ISSN (Print) - 0012-9976 | ISSN (Online) - 2349-8846

CentralisationSubscribe to Centralisation

A New, Fundamentally Different Political Order: The Emergence and Future Prospects of ‘Competitive Authoritarianism’ in India

India is no longer a liberal democracy. Bharatiya janata Party leaders are creating a new kind of political order that is an example of “competitive authoritarianism.” They have mounted a broad assault on democratic institutions, norms and practices. Their ongoing drive for top-down control has targeted Parliament, cabinet, government, the Election Commission, the media and many other institutions and interest groups, including major corporations, senior civil servants and the BJP’s own party organisation. Because the new order seeks to create a one-man government, with adulation focused on a single leader, it is more a cult than a well-rooted and institutionalised system. Its long-term survival, after the leader moves away from the scene, is open to serious doubt.

The Welfarist Prime Minister: Explaining the National-State Election Gap

This article seeks to understand the puzzling disjuncture between the Bharatiya Janata Party’s sweeping electoral success in recent national elections and its lacklustre performance in state elections. I suggest that this phenomenon is a result of centralisation in welfare delivery, which leads to greater attribution of welfare benefits for the Prime Minister. In turn, state chief ministers who have built their reputation on welfare delivery, many of whom are in the Bharatiya Janata Party or allied with it, have been adversely impacted. The consequences for current and future patterns of state politics are described.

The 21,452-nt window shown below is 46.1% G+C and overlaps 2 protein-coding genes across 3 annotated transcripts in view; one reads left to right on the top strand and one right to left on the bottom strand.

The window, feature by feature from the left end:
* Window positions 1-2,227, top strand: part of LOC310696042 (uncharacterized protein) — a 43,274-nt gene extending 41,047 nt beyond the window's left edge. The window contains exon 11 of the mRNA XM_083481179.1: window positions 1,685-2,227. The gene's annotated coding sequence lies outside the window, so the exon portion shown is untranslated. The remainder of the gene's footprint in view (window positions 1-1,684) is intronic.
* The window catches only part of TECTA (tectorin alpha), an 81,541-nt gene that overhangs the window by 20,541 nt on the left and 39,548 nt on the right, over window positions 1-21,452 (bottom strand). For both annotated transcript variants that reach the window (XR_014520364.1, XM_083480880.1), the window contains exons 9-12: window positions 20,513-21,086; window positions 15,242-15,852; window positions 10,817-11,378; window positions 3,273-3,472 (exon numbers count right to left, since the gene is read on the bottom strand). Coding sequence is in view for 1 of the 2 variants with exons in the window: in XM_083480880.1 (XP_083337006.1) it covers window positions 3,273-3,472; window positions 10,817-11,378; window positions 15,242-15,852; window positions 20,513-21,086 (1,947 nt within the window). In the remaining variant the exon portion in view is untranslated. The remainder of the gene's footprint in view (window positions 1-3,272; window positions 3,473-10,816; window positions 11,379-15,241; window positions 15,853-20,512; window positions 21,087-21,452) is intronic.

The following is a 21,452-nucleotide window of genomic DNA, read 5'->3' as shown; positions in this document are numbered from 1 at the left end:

Decentralising Environmental Justice

Many consider that the National Green Tribunal, a relatively centralised and specialised court, set up in 2011 for “effective and expeditious disposal of cases relating to environmental protection”, is a misfit for a vast country like India, due to its inaccessibility to the majority of people.

Politics of Opportunism

Political developments in Pakistan since 1999 have seen growing moves at power centralisation, accompanied by a curtailment of constitutional directives and other institutions of democratic governance. With western powers paying mere lip-service to universal civilisational principle, it is the politics of opportunism that now forms the new guiding principle much as it had during military regimes in another era.

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